An Outline of Jaina Literature [1]

Posted: 13.02.2012
Updated on: 25.09.2012

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Preface

Jaina literature is a vast field and the cultural material hidden in it is of immense importance. The canon forms the earliest Jaina literature. The Jaina canon as a source of cultural history is not less significant than the Buddhist and Vedic literatures. The essence of the Jaina canon lies in the teachings of Lord Mahāvīra. The Aṅga texts form the nucleus of the entire canon.

 

Canonical Texts

The canonical texts are broadly divided into two groups: Aṅga-praviṣṭa and Aṅga-bāhya. The authorship of the first group is attributed to the Gaṇadharas (Principal Disciples) of Mahāvīra, whereas that of the second group is ascribed to different Sthaviras (Senior Preceptors). The credit of editing the available canon goes to Preceptor Devardhigai Kamāśramaa who flourished after a thousand years of the liberation of Lord Mahāvīra.

As the Buddhist monks held three councils to recollect and systematise the preachings of Lord Buddha, the Jaina monks also held three councils to recollect, revise and redact the holy teachings of Lord Mahāvīra. The first Jaina council was held at Pātaliputra (Patna) after 160 years of the liberation of Lord Mahāvīra when the twelve years' long famine ended. The monks who assembled there could recollect only eleven Agas. It was, however, not possible for them to recall the twelfth Aṅga, viz., the Dṛṣṭivāda. It was only Preceptor Bhadrabāhu who possessed knowledge of that text at that time. He could not participate in the council, as he was already engaged in some specific course of meditation in Nepal. The Council deputed Sthūlabhadra and some other monks to go to Nepal and learn the Dṛṣṭivāda from Preceptor Bhadrabāhu It was, however, only Sthūlabhadra who could acquire knowledge of the Dṛṣṭivāda. Thus, up to Preceptor Sthūlabhadra all the twelve Aṅgas could be preserved.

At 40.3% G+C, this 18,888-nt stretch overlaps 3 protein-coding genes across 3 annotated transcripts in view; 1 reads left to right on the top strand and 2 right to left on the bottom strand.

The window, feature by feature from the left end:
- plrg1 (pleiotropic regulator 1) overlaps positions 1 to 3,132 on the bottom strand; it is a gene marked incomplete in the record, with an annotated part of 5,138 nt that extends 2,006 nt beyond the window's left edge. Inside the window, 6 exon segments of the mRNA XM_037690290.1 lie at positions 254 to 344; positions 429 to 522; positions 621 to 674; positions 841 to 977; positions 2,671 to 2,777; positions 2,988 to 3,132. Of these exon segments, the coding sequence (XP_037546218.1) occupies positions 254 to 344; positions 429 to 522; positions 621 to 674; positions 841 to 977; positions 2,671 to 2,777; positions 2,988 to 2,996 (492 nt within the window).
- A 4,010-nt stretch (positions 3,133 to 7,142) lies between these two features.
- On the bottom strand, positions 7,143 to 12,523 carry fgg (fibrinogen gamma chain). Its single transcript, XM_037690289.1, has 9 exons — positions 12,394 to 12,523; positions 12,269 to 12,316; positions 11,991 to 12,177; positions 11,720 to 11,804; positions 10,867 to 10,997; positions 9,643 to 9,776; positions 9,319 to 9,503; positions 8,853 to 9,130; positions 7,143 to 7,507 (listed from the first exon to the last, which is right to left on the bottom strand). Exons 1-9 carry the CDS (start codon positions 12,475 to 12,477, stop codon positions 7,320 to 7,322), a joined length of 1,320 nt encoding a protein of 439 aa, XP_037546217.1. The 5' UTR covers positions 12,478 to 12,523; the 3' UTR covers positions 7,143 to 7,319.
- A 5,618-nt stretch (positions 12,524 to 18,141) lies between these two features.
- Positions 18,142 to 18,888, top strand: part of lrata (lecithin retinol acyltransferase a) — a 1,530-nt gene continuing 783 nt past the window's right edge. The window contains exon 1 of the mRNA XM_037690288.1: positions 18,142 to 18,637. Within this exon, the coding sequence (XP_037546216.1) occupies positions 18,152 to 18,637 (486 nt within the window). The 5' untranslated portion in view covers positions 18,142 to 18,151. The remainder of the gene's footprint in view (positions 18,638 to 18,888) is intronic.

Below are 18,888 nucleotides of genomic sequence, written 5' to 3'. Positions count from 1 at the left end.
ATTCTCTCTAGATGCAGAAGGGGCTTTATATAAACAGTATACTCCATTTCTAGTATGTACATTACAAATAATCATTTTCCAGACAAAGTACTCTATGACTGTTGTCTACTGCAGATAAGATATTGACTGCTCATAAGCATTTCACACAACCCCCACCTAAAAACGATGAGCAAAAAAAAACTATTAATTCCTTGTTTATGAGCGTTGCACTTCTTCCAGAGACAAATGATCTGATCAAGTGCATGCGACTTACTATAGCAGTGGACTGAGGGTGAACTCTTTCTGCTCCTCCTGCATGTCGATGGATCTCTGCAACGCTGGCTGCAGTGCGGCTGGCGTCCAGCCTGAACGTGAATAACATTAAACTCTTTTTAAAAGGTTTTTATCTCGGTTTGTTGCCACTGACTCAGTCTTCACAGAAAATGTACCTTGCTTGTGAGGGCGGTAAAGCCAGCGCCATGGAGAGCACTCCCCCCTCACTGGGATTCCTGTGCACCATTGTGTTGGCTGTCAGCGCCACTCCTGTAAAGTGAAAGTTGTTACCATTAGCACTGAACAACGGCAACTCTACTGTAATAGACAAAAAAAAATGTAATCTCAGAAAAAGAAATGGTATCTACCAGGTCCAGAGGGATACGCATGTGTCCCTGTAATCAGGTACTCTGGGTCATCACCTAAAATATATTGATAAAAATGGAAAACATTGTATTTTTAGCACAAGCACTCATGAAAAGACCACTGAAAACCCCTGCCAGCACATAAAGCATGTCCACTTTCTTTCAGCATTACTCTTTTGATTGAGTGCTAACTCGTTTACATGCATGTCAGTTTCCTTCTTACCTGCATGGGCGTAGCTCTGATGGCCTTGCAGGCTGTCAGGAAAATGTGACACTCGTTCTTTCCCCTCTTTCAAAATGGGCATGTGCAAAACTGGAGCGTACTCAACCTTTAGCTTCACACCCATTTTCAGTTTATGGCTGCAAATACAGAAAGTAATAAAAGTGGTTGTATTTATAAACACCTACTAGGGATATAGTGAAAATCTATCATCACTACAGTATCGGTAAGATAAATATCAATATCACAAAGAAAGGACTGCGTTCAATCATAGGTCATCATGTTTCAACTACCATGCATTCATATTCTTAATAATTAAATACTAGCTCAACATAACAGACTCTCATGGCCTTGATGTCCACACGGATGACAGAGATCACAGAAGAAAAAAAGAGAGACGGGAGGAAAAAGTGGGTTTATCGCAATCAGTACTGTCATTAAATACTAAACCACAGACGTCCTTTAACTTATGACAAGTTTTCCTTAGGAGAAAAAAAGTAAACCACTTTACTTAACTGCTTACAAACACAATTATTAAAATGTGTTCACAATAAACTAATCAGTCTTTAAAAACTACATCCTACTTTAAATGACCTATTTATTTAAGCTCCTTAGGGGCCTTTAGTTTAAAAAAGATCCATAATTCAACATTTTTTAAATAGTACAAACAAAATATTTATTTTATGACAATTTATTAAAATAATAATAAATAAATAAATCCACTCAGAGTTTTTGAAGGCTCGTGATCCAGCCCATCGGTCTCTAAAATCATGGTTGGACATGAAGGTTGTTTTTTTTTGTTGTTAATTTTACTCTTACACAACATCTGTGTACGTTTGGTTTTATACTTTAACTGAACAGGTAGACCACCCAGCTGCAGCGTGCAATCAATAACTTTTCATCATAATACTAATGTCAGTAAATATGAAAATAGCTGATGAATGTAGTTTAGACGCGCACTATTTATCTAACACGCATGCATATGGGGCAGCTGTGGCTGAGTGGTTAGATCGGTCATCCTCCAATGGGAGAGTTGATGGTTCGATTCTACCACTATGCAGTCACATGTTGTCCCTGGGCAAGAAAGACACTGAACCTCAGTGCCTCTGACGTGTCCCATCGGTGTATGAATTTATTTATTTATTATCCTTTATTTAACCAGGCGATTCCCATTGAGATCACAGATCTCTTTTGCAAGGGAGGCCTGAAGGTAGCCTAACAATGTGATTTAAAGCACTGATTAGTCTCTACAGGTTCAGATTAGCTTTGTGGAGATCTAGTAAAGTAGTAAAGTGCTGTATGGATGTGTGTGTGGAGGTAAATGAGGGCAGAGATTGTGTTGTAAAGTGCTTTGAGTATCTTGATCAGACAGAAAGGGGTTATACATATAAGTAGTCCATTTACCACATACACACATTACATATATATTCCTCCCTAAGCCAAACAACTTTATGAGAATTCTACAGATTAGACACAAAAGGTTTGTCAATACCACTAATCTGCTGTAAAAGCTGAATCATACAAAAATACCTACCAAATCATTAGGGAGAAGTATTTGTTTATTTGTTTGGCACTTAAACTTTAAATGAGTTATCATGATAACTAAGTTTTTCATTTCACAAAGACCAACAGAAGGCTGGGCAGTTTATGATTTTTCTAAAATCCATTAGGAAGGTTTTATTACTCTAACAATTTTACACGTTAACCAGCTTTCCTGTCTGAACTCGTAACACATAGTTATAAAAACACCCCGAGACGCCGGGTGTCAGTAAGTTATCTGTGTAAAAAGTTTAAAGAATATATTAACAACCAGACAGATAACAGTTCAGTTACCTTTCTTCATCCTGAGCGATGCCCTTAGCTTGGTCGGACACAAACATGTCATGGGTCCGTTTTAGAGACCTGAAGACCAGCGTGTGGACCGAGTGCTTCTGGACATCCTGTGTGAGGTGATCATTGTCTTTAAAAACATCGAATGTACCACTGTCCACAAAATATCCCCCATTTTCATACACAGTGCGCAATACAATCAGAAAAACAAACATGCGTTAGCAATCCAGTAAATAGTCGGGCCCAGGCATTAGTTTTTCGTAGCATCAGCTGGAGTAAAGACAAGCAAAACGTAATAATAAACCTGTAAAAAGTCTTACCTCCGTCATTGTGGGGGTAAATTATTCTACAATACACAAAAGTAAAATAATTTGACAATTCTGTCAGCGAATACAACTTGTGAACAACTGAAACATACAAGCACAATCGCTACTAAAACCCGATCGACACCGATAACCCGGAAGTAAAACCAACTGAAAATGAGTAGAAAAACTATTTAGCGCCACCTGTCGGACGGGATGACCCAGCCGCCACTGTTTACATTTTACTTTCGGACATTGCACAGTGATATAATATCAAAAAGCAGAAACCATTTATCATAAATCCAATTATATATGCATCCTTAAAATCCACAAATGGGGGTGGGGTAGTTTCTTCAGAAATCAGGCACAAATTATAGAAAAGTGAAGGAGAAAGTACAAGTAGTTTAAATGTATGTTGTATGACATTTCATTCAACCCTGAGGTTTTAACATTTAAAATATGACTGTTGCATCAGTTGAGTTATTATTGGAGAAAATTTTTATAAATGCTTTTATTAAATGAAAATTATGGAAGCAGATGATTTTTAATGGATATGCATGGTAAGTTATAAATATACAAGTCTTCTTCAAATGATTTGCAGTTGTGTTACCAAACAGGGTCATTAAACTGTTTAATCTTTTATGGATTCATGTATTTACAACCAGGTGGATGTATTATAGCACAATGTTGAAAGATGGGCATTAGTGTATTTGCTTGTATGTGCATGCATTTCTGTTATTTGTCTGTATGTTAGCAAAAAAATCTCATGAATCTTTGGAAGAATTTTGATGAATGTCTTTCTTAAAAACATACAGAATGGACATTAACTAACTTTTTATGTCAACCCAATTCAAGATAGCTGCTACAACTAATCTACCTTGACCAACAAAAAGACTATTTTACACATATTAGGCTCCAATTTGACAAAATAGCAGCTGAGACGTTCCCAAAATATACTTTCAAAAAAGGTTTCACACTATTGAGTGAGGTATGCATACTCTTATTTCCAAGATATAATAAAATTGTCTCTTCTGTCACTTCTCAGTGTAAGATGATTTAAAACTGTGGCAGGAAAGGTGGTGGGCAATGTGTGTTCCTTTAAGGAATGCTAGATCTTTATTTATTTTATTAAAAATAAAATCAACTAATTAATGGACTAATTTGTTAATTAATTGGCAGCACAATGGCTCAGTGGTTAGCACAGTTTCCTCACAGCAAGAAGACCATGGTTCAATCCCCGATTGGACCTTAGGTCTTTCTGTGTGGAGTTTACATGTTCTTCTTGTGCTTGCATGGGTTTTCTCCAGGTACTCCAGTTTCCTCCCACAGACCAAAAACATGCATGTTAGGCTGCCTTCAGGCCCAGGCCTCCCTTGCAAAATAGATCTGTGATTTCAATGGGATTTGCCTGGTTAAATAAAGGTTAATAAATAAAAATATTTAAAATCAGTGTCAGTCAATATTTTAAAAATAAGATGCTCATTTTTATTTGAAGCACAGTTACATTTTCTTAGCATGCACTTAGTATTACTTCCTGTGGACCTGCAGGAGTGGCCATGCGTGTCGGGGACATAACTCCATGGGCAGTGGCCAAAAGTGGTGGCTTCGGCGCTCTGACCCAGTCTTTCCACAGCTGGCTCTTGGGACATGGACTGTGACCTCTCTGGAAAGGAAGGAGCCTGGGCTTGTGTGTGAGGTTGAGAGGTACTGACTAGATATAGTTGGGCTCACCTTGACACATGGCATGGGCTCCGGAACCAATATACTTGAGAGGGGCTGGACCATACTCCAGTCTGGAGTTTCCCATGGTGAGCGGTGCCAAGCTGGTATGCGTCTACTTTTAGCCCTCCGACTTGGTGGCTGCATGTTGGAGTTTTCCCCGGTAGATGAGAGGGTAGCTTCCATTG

The second council met under the chairmanship of Preceptor Skandila at Mathurā after 825 years of the death of Lord Mahāvīra. Another similar council synchronising with the second one was held at Valabhī under the presidentship of Preceptor Nāgārjunasūri.

The third council also met at Valabhī under the chairmanship of Preceptor Devardhigaṇi Kṣamāśramaṇa after 980 (or 993) years of Lord Mahāvīra's emancipation. At this council all the canonical texts then available were systematically written down and an attempt was made to reconcile the differences pertaining to the two councils previously held at Mathurā and Valabhī.

The texts other than the Aṅgas (the Aṅga-praviṣṭa group) belong to the group known as Agabāhya. This Aṅgabāhya group is classified into five sub-groups. Thus, we have in all six groups of canonical texts. They are known by the following names:

  1. Aṅgas,
  2. Upāṅgas,
  3. Mūlasūtras,
  4. Chedasūtras,
  5. Culikāsūtras and
  6. Prakīrakas.

All these works are in Prakrit.

 

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Aṅgas

The Aṅgas are twelve in number. They are as follows:

  1. Sūtrakta,
  2. Sthāna,
  3. Samavāya,
  4. Vyākhyāprajñapti or Bhagavatī,
  5. Jñātādharmakathā,
  6. Upāsakadaśā,
  7. Antakddaśā,
  8. Anuttaraupapātikadaśā,
  9. Praśnavyākaraa,
  10. Vipākaśruta,
  11. Dṛṣṭivāda.

The last of these, i.e., the Dṛṣṭivāda is extinct. It had five sections:

  1. Parikarma,
  2. Pūrvagata (14 Pūrvas),
  3. Cūlikā.

The Ācārāṅga is divided into two sections. The first section has at present eight chapters but formerly it had nine. The second section has sixteen chapters. This Aṅga, as its very name suggests, deals with the way of life of a monk. It furnishes us with materials pertaining to the life of Lord Mahāvīra. The first section is the oldest of all the Jaina works.

The Sūtrakṛtāṅga is also divided into two sections. The first section has sixteen chapters and the second seven. This Aṅga mainly deals with the refutation of heretical doctrines.

The Sthānāga consists of ten chapters. Each chapter deals with objects according to their number. The first chapter starts with number 1. It goes up to 10 in the tenth chapter.